I think I’ve mentioned before that it is freezing inside our house. Our little bungalow was built in the late forties and originally came with a pair of radiators that would have made this place nice and toasty. Sadly, these relics were removed by our landlord when he bought the property, probably because he didn’t trust them not to burst into flames and destroy the entire house. Whatever the reason, though, our house is, as a former renter once complained, “inhabitably cold.” (I know “inhabitably” isn’t a word. I’m quoting second-hand information here.)
Anyway, so we’re freezing.
We’ve spent a crazy amount of time this winter break snuggled on the couch under a beige electric blanket my husband’s mother got us for Christmas, just as I’m sure Oliver Twist might have done in January, if he’d had a couch and an electric blanket. We’ve taken advantage of our forced hiberation and watched tons of TV shows and movies.
I’ve also tried to make my way through these:
I picked up Call The Midwife on a whim last week when I went to Costco with my parents for the first time in six years and my mom offered to buy me anything I wanted. (It was so like me to select an $8 nonfiction book about midwives when I could have gotten a gallon drum of coffee creamer or a jar of pickles the size of my head.) It wasn’t until I’d read the cover that I realized this book was the inspiration for a BBC television series, which I have since borrowed from my mother-in-law and watched from the cozy safety of my electric blanket.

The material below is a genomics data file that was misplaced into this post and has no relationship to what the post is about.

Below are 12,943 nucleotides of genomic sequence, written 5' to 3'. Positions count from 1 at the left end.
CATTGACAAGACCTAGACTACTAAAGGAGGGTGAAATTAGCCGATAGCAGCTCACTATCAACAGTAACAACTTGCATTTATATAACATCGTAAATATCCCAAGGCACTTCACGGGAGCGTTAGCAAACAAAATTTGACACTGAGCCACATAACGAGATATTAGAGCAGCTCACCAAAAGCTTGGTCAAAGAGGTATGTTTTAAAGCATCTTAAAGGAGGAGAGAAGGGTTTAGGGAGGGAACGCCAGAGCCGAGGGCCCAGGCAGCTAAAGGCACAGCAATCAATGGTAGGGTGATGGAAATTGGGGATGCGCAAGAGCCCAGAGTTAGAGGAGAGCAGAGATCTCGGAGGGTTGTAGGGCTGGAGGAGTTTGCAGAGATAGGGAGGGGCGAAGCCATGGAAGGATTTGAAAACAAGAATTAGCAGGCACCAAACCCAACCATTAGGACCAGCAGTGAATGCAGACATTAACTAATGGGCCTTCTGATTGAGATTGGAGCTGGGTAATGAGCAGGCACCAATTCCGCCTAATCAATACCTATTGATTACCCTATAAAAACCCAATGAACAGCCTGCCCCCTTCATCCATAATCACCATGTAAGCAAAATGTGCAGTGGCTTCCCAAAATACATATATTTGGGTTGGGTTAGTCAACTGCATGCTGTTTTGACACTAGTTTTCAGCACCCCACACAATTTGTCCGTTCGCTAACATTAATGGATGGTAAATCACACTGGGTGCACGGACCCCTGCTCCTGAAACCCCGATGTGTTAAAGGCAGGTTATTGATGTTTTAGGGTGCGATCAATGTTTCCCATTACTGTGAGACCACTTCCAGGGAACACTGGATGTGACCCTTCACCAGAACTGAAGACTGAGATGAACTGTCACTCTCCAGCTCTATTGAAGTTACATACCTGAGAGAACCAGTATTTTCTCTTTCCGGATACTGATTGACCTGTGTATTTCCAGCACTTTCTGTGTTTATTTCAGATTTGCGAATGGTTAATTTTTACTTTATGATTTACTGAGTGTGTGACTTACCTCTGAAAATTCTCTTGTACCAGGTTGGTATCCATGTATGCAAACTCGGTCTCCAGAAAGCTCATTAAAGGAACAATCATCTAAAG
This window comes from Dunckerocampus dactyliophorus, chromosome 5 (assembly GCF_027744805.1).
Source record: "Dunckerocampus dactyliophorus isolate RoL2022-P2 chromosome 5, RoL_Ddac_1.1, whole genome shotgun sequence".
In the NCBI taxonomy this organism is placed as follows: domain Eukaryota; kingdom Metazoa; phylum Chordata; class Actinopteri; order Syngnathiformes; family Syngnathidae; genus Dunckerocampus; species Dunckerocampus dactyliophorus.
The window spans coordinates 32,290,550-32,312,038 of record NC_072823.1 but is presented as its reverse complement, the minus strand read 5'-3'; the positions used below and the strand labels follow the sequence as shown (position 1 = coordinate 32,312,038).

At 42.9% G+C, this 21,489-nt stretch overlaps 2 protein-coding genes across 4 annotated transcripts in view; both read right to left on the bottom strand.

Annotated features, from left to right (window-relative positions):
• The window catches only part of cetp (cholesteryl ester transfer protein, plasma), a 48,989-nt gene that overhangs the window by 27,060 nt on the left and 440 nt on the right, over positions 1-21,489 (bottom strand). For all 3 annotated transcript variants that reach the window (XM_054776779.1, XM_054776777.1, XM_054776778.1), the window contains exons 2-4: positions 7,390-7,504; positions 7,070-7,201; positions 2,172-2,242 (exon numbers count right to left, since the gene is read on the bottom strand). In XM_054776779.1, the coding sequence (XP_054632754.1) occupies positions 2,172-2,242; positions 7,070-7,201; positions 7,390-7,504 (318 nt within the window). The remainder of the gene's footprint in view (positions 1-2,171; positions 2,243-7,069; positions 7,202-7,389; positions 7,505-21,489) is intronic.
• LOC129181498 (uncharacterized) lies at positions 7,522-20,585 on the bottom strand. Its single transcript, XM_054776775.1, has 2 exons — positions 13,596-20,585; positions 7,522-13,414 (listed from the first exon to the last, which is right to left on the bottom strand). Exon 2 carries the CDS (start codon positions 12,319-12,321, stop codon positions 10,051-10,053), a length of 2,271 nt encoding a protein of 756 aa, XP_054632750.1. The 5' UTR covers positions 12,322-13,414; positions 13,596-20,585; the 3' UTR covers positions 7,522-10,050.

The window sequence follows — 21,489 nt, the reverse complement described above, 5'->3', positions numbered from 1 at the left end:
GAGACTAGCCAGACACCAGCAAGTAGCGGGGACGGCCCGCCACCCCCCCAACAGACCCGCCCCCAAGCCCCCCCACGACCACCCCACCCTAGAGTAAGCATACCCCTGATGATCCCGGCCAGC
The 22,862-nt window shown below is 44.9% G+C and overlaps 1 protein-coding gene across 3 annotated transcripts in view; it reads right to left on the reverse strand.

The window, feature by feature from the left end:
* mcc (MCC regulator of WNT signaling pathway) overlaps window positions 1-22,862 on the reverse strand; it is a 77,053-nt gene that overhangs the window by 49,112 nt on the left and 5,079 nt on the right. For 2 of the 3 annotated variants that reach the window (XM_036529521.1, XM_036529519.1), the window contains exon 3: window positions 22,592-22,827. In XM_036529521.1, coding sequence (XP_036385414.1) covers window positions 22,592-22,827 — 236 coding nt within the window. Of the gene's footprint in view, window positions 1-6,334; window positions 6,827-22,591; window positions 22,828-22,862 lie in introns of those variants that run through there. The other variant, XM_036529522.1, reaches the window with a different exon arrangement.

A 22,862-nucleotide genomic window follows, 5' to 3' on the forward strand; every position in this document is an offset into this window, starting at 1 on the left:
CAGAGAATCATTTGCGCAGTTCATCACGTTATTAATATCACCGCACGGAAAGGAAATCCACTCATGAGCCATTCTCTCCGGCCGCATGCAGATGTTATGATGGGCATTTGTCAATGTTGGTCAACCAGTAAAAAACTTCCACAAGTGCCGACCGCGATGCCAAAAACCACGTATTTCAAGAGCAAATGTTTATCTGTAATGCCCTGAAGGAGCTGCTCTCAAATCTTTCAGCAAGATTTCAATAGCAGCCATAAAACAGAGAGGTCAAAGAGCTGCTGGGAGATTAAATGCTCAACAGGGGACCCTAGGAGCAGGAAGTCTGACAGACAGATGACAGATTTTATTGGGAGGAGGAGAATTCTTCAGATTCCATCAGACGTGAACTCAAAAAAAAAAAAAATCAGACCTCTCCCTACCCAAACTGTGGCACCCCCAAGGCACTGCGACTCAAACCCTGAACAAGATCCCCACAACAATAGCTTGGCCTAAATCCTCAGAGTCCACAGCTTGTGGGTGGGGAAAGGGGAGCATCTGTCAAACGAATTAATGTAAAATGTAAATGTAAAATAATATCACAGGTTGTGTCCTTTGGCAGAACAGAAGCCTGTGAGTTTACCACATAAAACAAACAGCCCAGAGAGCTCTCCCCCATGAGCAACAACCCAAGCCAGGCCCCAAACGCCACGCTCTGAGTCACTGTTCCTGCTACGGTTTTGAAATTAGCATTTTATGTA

The book is really great. It reads like a novel, which I suppose is the purpose of memoirs. I’ve almost finished it and am already looking forward to the second and third books (which don’t come out until the end of January and the middle of March, respectively). Call The Midwife recounts the adventures of Nurse Jennifer Lee, as she works as a midwife in the tenements of the East End of London in the late 1950s. If you like history and babies and listening to other people talk about their lives, you will enjoy this. (Ed. note: If you don’t like babies or listening to other people talk about their lives, you have stumbled across the wrong blog.)
In addition, the author, Jennifer Worth, writing fifty plus years after her experiences, recorded some of her younger self’s supremely judgmental opinions about some of the people she nursed in the slums and how they lived and as terrible as this sounds, I actually appreciated reading a memoir written by someone who didn’t try to sanitize her image. She was a middle-class woman who often shrank away in horror at the conditions of her patients and she tells her story from that perspective. As a reader, you even hate her a little sometimes and I think that was a brave and honest thing for her to do to herself in her own story.
That being said, I will only write glowing and wonderful things about myself on the internet. You know, for jobs.